As Politicians Make Homelessness a Focus, Will the Homeless Get Out and Vote?

“The people who are most impacted by public-policy decisions are often the last ones to know about how to engage in that conversation.”

Recently, Seattle’s homeless crisis was thrust into Washington state politics after two Republican candidates for state office weighed in on how they would deal with the issue. Standing in front of rows of tents in City Hall Park, Republican candidate for governor Bill Bryant spoke out on October 10 against a new City Council bill that would require that the homeless be notified before encampment sweeps. Bryant said he would have a zero-tolerance policy toward encampments in Washington.

Bryant wasn’t the first to announce his policy toward homelessness in a camera-ready manner. Last month Republican State Sen. Mark Miloscia, who is running for state auditor, posed in front of a homeless man resting on the sidewalk on Broad Street and Third Avenue and promised that he would withhold homelessness funding for local governments that didn’t follow state standards on encampments.

Given that their lives and living arrangements are now part of the statewide conversation this election season, will the homeless in Washington get a chance to vote on candidates and policies that may impact them?

The homeless face challenges to voting, starting with the fact that, well, they’re homeless. Not having a permanent address can make it difficult to receive a ballot. “I’d consider that the biggest barrier to participating in the election process, in addition to the challenge of limited Internet access (thus limiting educational opportunity) and the unpredictable nature and schedule of day-to-day life on the street,” Meredith Hastings, spokesperson for youth shelter New Horizons, wrote in an e-mail.

At several shelters, such as the Union Gospel Mission downtown, homeless residents can list the shelter they stay at as an address. At Roots, another young-adult shelter, residents can also list the address of one of their service providers, such as the place they eat, sleep, or get health care, according to Kristine Cunningham, the shelter’s executive director.

Even with an address to list, the process isn’t necessarily smooth. “It’s a mess,” Cunningham says. “Service providers don’t always have the capacity to be a really good post office and make sure every piece of mail gets through to the right person.” With Washington’s mail-only voting, not getting your mail means not getting your ballot.

Linda Mitchell, spokesperson for Mary’s Place, a shelter for women, children, and families, lists the many barriers to voting aside from not having an address. In addition to their immigration and refugee status (the shelter has several such families, who don’t always know if they can vote), the homeless may not know if it’s possible to vote with a criminal record (it is); how to register or why it’s important; whether they’re a resident of Washington; and what issues are at stake on the ballot.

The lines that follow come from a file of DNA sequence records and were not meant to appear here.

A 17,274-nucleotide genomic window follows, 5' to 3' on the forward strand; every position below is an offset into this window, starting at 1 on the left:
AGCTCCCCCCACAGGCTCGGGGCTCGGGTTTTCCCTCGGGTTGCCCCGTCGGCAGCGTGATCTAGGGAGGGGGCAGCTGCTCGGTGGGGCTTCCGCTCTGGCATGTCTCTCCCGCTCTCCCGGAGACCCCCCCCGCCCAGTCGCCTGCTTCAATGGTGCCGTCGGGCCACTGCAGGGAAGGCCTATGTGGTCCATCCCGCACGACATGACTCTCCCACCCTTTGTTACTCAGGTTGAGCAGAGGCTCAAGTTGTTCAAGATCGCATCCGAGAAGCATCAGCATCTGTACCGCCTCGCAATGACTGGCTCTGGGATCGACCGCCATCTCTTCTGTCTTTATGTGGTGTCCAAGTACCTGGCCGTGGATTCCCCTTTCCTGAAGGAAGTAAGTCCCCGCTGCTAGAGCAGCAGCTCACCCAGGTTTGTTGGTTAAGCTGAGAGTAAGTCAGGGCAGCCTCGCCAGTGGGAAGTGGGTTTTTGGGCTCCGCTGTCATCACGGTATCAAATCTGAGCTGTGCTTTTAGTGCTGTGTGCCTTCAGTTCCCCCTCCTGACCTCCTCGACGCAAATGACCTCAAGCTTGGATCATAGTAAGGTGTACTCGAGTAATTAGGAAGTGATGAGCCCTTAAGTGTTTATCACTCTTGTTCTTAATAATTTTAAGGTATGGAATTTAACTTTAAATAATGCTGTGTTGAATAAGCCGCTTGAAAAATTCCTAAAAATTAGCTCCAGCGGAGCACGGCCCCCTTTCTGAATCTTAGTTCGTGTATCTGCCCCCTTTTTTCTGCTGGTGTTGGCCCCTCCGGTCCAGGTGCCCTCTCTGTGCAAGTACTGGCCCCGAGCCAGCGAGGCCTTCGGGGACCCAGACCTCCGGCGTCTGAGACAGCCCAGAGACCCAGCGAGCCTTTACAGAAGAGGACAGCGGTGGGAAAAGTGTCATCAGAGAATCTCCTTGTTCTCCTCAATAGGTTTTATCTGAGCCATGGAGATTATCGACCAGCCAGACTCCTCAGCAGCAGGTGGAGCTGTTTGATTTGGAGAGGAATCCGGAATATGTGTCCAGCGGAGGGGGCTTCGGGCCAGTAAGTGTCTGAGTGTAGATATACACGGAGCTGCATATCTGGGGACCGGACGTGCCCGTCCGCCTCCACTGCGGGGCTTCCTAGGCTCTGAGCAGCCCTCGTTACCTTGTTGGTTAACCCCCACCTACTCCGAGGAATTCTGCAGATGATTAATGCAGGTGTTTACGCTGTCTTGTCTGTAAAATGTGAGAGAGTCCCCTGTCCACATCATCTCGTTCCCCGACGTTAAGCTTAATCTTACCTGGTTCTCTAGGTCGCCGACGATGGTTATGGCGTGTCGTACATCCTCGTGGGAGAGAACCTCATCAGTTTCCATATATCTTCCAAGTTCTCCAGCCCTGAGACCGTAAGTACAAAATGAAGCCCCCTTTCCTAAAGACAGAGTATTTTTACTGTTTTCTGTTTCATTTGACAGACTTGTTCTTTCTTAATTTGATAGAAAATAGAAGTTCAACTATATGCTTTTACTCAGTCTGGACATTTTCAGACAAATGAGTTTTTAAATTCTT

The people experiencing these barriers, of course, have other things on their minds, Mitchell says. “When you’re struggling to find housing and you’re living in a shelter situation, figuring out where to find a voter-registration form is probably not the highest priority of the day,” she says. To lighten the process, Mary’s Place plans to hold a voting party with shelter residents in November, with a field trip to a ballot box and an American-flag cake.

To help overcome some of these barriers, King County Coalition on Homelessness produced informational brochures for the homeless about exactly how to vote. Meanwhile, King County Elections works with local organizations to spread voting information among the homeless. This year there will be three accessible voting centers for the homeless and anyone else who wants to vote in person.

Kendall Hodson, Chief of Staff at King County Elections, acknowledges that lack of voter education is a problem among the homeless, but points out that this is also true of the population as a whole.

Barriers to voting aren’t just logistical—there’s also the problem of people feeling disconnected to the political process. “Unfortunately street culture is not one that encourages people to be publicly passionate about civic engagement,” says Cunningham.

The young adults at Roots sometimes need some prodding and encouragement to get involved with voting. But once the conversation starts, “they realize they actually know more than they think and that they actually care a little more than they think.”

When the issues are framed in terms relevant to their lives, Cunningham says, youth are more excited. These include issues like homelessness itself, the way the criminal-justice system treats youth, and LGBTQ rights (a third of the young people at Roots are LGBTQ, Cunningham says).

It’s unclear whether homelessness’ prominence as a political issue this year will drive more homeless people to vote. A UGM spokesperson says there hasn’t been an uptick in people getting involved in voting this year; Hastings, at New Horizons, says it’s been Trump, not Bryant or Miloscia, who has gotten a lot of people there talking.

“It’s kind of sad that when we pride ourselves on our democracy, the people who are most impacted by public-policy decisions are often the last ones to know about how to engage in that conversation,” Cunningham says. “We have all these intermediaries that try to build those bridges for the disenfranchised folks, when wouldn’t it be better to have a system that actually creates enfranchisement?”

news@seattleweekly.com

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